Bulletin of Entomological Research

Original Articles

Natural Enemies of the Pear Leaf-curling Midge, Perrisia pyri, Bouché (Dipt., Cecidom.)

J. G. Myersa1

a1 Imperial Bureau of Entomology.

There are three main parasitoids and one very efficient predator associated with Perrisia pyri in France. Of these, at least during July and August, the predacious Capsid, Pilophorus perplexus, achieves the greatest destruction of midge larvae.

The two species of Platygasterids differ in several points of ethology from the species of the same or adjacent genera attacking Contarinia pyrivora. They are both egg-parasites, developing very slowly in the midge larvae during the growth of the host. Their action appears to be largely complementary, corresponding to morphological differences in the organs of oviposition. Their life-history is very imperfectly known.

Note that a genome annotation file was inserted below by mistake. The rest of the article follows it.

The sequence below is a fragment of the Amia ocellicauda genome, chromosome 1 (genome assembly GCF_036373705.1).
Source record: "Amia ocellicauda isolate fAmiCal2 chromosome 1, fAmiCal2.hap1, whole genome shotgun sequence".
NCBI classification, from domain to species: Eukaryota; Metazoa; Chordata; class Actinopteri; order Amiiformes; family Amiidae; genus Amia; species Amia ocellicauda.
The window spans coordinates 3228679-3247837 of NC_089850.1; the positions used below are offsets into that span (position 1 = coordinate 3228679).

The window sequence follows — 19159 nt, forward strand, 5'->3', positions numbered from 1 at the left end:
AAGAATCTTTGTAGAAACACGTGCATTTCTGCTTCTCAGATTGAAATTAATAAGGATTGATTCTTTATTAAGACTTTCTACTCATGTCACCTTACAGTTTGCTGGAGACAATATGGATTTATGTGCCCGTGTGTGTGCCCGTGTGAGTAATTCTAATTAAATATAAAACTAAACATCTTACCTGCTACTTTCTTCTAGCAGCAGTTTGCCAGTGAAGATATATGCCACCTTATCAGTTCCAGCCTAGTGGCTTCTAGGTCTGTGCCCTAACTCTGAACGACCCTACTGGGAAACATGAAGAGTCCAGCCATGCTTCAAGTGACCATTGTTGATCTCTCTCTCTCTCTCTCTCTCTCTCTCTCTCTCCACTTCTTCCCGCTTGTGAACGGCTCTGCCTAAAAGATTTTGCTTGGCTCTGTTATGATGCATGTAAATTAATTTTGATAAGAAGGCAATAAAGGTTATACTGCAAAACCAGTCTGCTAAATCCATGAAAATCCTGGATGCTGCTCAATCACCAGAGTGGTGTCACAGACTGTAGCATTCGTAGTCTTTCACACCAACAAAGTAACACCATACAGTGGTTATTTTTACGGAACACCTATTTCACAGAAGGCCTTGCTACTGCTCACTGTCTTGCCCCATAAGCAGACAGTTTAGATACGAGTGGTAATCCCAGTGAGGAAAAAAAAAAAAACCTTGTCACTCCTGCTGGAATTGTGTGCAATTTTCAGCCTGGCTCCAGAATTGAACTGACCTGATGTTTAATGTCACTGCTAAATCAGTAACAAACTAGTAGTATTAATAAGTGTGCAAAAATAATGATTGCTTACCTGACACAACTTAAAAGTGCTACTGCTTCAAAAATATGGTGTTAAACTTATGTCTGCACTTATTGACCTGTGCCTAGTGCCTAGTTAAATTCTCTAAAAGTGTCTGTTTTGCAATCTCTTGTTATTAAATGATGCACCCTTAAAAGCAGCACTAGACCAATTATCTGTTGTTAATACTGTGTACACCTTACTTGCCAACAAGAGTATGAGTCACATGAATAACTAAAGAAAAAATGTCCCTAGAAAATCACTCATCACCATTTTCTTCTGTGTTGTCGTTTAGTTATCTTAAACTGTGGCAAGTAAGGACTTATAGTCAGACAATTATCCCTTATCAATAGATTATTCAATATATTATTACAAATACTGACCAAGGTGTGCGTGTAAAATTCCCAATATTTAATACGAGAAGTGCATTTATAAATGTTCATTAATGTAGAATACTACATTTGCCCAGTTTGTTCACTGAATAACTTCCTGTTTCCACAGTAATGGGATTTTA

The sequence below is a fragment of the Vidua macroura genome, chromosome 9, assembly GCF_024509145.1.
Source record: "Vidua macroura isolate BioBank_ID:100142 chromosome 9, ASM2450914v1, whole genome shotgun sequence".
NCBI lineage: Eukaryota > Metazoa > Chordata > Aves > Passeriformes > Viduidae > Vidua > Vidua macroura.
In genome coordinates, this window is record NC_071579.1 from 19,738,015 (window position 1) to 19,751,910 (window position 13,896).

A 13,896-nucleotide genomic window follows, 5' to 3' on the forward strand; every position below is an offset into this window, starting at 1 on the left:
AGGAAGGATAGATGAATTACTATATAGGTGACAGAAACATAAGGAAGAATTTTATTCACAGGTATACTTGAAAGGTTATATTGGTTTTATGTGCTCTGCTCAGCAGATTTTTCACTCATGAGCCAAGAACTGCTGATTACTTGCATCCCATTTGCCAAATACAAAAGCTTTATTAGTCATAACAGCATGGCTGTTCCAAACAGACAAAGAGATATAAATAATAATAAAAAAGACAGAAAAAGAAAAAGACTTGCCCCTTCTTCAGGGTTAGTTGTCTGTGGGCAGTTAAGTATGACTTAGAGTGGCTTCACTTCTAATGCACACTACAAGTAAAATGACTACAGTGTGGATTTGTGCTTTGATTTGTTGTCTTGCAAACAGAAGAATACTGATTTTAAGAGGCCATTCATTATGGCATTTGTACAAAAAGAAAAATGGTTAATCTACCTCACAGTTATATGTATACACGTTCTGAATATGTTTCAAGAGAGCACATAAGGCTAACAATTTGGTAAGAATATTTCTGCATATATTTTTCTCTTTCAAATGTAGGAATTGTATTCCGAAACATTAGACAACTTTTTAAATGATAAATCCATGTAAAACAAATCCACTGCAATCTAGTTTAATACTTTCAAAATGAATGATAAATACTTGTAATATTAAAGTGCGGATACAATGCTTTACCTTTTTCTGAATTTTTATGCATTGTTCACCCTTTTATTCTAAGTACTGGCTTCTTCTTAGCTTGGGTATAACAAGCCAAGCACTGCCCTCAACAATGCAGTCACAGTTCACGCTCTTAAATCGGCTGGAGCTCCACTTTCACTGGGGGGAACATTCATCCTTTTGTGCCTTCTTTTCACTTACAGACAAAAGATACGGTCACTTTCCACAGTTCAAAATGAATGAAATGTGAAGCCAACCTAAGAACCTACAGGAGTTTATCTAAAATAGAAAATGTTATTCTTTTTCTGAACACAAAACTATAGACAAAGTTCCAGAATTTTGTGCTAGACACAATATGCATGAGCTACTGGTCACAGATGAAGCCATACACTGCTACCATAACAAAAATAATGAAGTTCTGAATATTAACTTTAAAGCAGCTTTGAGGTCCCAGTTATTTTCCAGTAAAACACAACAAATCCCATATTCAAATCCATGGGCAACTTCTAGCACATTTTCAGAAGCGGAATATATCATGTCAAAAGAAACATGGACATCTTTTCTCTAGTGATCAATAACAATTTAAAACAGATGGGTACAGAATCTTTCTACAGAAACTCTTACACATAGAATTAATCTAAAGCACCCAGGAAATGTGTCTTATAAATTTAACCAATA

Torymus abbreviatus is extremely efficient. Its eggs are laid within the curled leaf among well-grown midge maggots on which the larva lives as an ectoparasitoid. The duration and location of the pupa stadium is unfortunately not yet known.

Some half a dozen other enemies were found to play a less important part than the preceding.